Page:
Back in early 2019, the Office for Professional Body Anti-Money Laundering Supervision (OPBAS) issued its first report setting out supervisory findings of the 22 Professional Body Supervisors (the PBS). It made for uncomfortable reading and made it clear that there was much to do to improve matters.
Fast forward a year, and the picture looks much more positive on paper, but it’s just too early to say whether OPBAS is confident that what they’ve seen is truly effective.
OPBAS was set up by the government after the implementation of the Money Laundering Regulations 2017 (MLR 2017), and as a response to the risks identified in the 2017 National Risk Assessment (NRA). The NRA had identified that accounting and legal professionals were vulnerable to being targeted by criminals to launder money.
OPBAS has two key objectives: firstly, to ensure consistent high standards of supervision by the PBS and secondly, critically, to facilitate sharing of information amongst the profession. The latter has always been a challenge, given the number of PBS there are, and the sheer number of businesses that they regulate.
Law enforcement has found it difficult to disseminate information securely to such a large population without broadcasting it publicly.
OPBAS has published a sourcebook detailing the expectations it has of a PBS and, in its first report, significant variations of approaches were identified between the different bodies.
It is clear from the report that there has been a lot of activity amongst the PBS, showing improvements in compliance with the requirements of the sourcebook, but OPBAS emphasises that it has not yet had the opportunity to test the effectiveness of the measures that have been adopted – indeed, that is the focus of its work in 2020.
So, what are the main findings and how do they impact on the firms that the PBS regulate?
Two years ago, OPBAS found that not all PBS had collected information on their regulated populations and, therefore, had not been able to properly assess the risks. By the end of 2019, 95% of the PBSs had collected the information they needed and 86% were adopting a risk-based approach. OPBAS noted that the collection activities would need to be repeated to ensure that any fluctuations in the population of the professions were identified.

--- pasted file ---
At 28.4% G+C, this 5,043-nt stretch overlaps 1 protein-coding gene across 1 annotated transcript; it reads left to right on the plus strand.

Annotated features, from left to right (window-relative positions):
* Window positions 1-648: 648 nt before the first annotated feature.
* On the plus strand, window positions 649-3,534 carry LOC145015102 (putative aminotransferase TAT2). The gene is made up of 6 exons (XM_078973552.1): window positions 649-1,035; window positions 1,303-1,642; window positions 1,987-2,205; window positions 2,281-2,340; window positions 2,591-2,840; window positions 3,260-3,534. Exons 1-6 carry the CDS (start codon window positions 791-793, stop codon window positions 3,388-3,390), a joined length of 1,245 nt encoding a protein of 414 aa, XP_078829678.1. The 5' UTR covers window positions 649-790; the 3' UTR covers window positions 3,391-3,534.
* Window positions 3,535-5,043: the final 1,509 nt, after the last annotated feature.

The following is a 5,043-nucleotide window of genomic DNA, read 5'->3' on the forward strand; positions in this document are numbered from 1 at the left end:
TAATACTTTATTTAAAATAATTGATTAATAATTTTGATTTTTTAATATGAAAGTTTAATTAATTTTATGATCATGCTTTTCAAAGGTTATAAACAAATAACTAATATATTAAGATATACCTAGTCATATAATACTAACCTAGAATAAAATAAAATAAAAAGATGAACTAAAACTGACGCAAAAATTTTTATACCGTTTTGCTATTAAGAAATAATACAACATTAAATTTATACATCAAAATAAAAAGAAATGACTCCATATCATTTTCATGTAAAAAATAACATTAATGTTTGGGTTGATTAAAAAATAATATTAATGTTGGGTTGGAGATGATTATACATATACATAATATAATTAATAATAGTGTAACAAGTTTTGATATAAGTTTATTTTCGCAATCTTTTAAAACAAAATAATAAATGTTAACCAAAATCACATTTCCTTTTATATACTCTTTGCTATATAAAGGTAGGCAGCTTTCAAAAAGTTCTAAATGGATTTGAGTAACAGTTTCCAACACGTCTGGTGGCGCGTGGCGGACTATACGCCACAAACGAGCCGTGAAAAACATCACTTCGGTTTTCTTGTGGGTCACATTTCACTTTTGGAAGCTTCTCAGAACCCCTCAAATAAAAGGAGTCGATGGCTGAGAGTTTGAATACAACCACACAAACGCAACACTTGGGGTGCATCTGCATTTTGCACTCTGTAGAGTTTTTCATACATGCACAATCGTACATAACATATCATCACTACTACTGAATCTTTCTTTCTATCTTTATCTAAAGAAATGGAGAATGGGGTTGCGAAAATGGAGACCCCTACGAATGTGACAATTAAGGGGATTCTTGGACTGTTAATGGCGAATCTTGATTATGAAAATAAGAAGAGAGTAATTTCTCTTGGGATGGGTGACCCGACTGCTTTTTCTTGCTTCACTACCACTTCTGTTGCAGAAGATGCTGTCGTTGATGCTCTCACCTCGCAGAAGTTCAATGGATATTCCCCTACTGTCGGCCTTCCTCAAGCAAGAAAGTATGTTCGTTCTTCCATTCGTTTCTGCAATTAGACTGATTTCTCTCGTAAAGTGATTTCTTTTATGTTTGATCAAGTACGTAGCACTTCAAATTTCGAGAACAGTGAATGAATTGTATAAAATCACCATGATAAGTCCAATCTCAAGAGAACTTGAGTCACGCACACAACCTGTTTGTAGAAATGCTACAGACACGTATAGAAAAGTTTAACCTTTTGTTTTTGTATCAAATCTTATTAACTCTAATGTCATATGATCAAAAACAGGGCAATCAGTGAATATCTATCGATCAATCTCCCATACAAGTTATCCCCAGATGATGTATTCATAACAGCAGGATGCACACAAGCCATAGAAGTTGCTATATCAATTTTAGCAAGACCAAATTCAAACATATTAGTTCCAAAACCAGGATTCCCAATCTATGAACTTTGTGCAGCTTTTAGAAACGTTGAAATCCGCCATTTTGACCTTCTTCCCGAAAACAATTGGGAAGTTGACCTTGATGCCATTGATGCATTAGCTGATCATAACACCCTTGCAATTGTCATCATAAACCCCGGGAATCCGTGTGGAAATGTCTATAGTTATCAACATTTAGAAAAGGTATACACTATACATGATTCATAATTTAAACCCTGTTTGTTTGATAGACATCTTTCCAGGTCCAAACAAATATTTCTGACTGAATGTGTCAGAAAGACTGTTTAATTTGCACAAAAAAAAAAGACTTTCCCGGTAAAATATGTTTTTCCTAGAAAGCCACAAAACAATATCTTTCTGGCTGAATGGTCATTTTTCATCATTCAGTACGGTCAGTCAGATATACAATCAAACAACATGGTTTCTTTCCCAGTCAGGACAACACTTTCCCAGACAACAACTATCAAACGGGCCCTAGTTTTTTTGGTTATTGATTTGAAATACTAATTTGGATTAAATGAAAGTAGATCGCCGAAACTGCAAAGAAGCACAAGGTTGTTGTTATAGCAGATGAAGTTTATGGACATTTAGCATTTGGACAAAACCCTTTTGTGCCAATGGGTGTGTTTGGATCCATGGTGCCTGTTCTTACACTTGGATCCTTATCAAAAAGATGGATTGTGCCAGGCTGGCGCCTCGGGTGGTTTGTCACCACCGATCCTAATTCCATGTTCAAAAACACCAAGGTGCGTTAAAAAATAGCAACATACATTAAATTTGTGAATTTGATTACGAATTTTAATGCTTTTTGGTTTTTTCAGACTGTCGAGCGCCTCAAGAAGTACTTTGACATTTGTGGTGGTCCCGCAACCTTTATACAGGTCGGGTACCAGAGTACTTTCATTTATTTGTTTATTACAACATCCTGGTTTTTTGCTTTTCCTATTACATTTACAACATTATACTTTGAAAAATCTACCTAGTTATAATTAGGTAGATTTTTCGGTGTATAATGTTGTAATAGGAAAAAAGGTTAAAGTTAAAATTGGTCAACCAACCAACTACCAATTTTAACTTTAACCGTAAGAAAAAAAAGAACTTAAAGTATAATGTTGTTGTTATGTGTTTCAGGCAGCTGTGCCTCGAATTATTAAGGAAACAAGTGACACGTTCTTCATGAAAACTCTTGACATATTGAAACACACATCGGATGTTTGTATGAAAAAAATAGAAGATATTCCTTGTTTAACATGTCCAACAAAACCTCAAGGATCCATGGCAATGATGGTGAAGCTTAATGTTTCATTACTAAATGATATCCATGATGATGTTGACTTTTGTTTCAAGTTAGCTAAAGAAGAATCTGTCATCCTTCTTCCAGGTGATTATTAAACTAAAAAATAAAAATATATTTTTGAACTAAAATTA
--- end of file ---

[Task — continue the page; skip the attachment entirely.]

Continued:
Impact on firms: PBS will continue to collect information from you, and you should anticipate this and collate the information regularly.
More PBS are conducting risk based activities, including utilising site visits, as part of their work. The number of PBS conducting proactive supervision increased from 10% at the end of 2018 to 81% at the end of 2019
Impact on firms: Expect more visits, more collecting policies and risk assessments, and more questionnaires to complete. The SRA has already called in 400 firm’s risk assessments and has announced that it will collect more this year, as well as starting to ask to see AML policies.
Make sure these documents are “regulator ready”, that they have been regularly reviewed and are up to date – including to reflect the changes introduced by the latest Money Laundering Regulations.
There has been an increase in enforcement activity. There is a marked difference between the accountancy and legal sector, with accountants having more, but lower, fines than the legal sector.
Impact on firms: There will be enforcement action taken against firms for non-compliance. I would not be expecting to see time given to firms to comply, even in relation to the 2019 Money Laundering Regulations. With more proactive supervision comes an increased chance of regulator contact, and if there are deficiencies found then action is very likely to be taken.
One thing is very clear, though; whilst the PBS have their paperwork in order now, they do not yet know whether the steps that they are taking are effective. We’ll need to wait for the 2021 report to find that out.
We’ll be looking at these issues in more detail in our upcoming webinar on May 12, as we also delve into what can be learnt from the banking sector’s approach to digital Know Your Customer (KYC).
Amy worked for many years as a solicitor before moving into compliance and eventually launching her own firm. A leading figure helping law firms adapt to the changing legal landscape, Amy is also the author of The Law Society’s Elearning and Toolkit on the Bribery Act, and former Chair of their Anti-Money Laundering Task Force.
Connect with Amy on LinkedIn.
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